Going a la Carte with Your Menu - Creating a Feature‐Rich Application - Android Application Development For Dummies, 3rd Edition (2015)

Android Application Development For Dummies, 3rd Edition (2015)

Part III. Creating a Feature‐Rich Application

Chapter 11. Going a la Carte with Your Menu

In This Chapter

arrow Building an Options menu

arrow Creating a long‐press action

Every good Android application includes menus. If you have an Android device and you’ve downloaded a few applications from the Google Play Store, you’ve probably encountered plenty of menu implementations. You’ll recognize them by their icons or text in the action bar, or their text in the drop‐down overflow menu on the far right of the action bar.

Activities and fragments can both have menus, in which case they’ll both be combined into one. In this chapter, you add option and context menus to the fragments in the Tasks app, but you could just as easily add them to an activity, too.

Understanding Options and Context Menus

Android provides a simple mechanism for you to add menus to your applications. This is the Options menu (also known as the action bar menu). This is, most likely, the most common type of menu that you’ll work with. It’s the primary menu for an activity or fragment.

The Options menu is in the action bar at the top of the screen (read more about the action bar in Chapter 1). Figure 11-1 shows the Options menu with the overflow menu collapsed and expanded.


Figure 111: The Options menu with (top) menu icons and (bottom) the overflow menu expanded.

Android 2.x and earlier didn’t have an action bar, so menus on those devices showed up behind a dedicated hardware menu button and were shown at the bottom of the screen in a grid of icons. Most apps won’t need to worry about Android 2.x at this point. If you want to learn more about supporting older versions of Android, see Chapter 17.

You have two choices when making Options menus:

· Show in action bar or put in the overflow menu: Options menu items can either be shown in the action bar, as is the case with the magnifying glass and folder icons in Figure 11-1, or displayed in the overflow menu. Use the action bar for the one or two most important actions that can be taken in your activity. For anything less important, use the overflow menu. It’s important to not overload your action bar with a ton of menu options, both because you have limited real estate, but also because too many options can be overwhelming to the user.

· Icon or Text: For option menus that are shown in the action bar, you have a choice between using an icon or using text. Icons are generally preferable, but in the case where you have only a single action in the action bar, it often makes sense to use text. For example, an app might have a single action called “Save” in the action bar, but you wouldn’t want to have multiple text actions such as “Save” and “Share” because the text can start to get crowded.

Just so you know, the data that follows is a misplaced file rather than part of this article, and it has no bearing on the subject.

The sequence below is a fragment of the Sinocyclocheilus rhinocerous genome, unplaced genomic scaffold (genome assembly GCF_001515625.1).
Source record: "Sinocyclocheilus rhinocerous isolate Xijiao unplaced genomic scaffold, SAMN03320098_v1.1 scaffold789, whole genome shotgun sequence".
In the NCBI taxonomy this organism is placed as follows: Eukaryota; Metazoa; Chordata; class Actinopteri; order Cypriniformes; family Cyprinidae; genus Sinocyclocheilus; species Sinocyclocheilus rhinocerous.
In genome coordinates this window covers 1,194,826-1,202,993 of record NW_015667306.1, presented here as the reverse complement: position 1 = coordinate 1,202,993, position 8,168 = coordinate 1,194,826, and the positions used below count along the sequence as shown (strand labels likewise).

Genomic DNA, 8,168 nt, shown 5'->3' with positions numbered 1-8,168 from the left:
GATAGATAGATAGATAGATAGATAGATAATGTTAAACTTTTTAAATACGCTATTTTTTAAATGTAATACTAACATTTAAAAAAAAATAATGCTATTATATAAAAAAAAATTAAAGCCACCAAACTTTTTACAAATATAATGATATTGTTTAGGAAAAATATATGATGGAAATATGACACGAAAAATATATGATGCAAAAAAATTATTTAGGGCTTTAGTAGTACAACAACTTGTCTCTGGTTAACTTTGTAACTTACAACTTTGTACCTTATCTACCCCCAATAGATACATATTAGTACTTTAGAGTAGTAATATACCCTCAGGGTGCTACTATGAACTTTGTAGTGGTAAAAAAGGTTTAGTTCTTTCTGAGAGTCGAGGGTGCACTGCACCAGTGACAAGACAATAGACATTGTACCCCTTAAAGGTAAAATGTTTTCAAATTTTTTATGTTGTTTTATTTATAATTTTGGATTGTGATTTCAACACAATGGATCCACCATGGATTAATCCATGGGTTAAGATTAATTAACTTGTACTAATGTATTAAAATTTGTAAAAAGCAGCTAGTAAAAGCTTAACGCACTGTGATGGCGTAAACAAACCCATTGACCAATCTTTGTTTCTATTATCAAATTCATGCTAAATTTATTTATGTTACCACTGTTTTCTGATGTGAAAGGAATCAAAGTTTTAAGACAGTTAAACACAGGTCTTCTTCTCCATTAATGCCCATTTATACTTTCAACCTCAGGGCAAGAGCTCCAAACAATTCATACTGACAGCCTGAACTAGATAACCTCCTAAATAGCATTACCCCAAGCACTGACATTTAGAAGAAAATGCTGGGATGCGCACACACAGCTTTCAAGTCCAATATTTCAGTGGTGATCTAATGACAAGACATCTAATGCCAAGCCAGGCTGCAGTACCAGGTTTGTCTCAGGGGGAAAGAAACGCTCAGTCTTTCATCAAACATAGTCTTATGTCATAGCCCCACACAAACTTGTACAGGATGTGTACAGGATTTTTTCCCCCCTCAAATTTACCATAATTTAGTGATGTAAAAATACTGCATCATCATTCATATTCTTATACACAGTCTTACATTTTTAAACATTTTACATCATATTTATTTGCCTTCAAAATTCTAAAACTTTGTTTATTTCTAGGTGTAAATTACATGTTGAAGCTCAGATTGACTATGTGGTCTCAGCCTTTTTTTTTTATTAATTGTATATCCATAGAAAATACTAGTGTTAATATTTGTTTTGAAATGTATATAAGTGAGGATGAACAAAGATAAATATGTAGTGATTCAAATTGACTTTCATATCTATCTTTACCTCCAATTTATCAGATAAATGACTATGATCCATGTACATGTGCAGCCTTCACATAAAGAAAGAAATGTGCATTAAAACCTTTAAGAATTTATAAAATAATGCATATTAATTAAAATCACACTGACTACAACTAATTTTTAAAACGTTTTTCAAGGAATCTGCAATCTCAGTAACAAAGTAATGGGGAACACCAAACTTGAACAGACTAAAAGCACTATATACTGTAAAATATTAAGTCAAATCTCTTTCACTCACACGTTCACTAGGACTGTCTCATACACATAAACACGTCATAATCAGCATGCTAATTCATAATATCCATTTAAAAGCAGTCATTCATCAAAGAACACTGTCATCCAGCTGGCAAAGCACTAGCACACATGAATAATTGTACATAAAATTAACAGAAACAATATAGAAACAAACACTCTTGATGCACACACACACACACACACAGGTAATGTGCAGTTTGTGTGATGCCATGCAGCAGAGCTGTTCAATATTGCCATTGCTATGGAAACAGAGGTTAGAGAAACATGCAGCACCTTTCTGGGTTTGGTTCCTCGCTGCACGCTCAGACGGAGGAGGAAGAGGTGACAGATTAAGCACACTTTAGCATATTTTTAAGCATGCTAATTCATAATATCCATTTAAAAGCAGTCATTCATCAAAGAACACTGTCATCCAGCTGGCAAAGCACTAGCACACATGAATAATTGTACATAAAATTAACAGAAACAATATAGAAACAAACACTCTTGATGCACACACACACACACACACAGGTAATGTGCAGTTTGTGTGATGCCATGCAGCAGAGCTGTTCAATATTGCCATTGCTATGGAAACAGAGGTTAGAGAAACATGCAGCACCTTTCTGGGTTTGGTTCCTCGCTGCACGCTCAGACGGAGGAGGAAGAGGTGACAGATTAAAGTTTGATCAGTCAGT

Creating Your First Menu

You can create a menu through code or through an XML file that’s provided in the res/menu directory. The preferred method of creating a menu is to define it through XML and then inflate it into a Java object that you can interact with. This helps separate the menu definition from the application code.

Defining the XML file

To define an XML menu, follow these steps:

1. Create a menu folder in the res directory.

2. Add a file by the name of menu_list.xml to the menu directory.

3. Type the following code into the menu_list.xml file:

<?xml version="1.0" encoding="utf-8"?>
<!-- Our default menu, which we'll load into the action bar of our main
app activity -->
<menu xmlns:android="http://schemas.android.com/apk/res/android">

<!-- The Insert button, used to create a new task. This button
is important and small, so we'll force it to always be
in the action bar. In general, you should try to have as
few items as possible configured with showAsAction=always.
We'll use the default Add button icon that ships with
Android. If you want to see what other drawables Android
ships with, you can look in


Notice that a new string resource is included (shown in bold). You’ll create that in Step 4. The android:icon value is a built‐in Android icon. The ldpi, mdpi, hdpi, xhdi, and so on, versions of this icon are all built into the Android platform, so you don’t have to provide this bitmap in your drawable resources. To view other available resources, view the android.R.drawable documentation at


All resources in the android.R class (as opposed to your own app’s R class) give your application a common user interface and user experience with the Android platform.

4. Create a new string resource with the name menu_insert with the value of Add Task in the strings.xml resource file.

5. Open the TaskListFragment class and add the following method:

public void onActivityCreated(Bundle savedInstanceState) {

setHasOptionsMenu() tells the activity that this fragment has an Options menu to show in the action bar. You place this call in onActivityCreated to be sure that the activity has finished calling its own onCreate before you call setHasOptionsMenu.

6. Add the onCreateOptionsMenu() method to your class:

public void onCreateOptionsMenu(Menu menu, MenuInflater inflater) {
inflater.inflate(R.menu.menu_list, menu);

The MenuInflater inflates the XML menu created earlier and adds it to the menu that was passed as an argument to the method call.

7. Install the application in the emulator, and click the Menu button.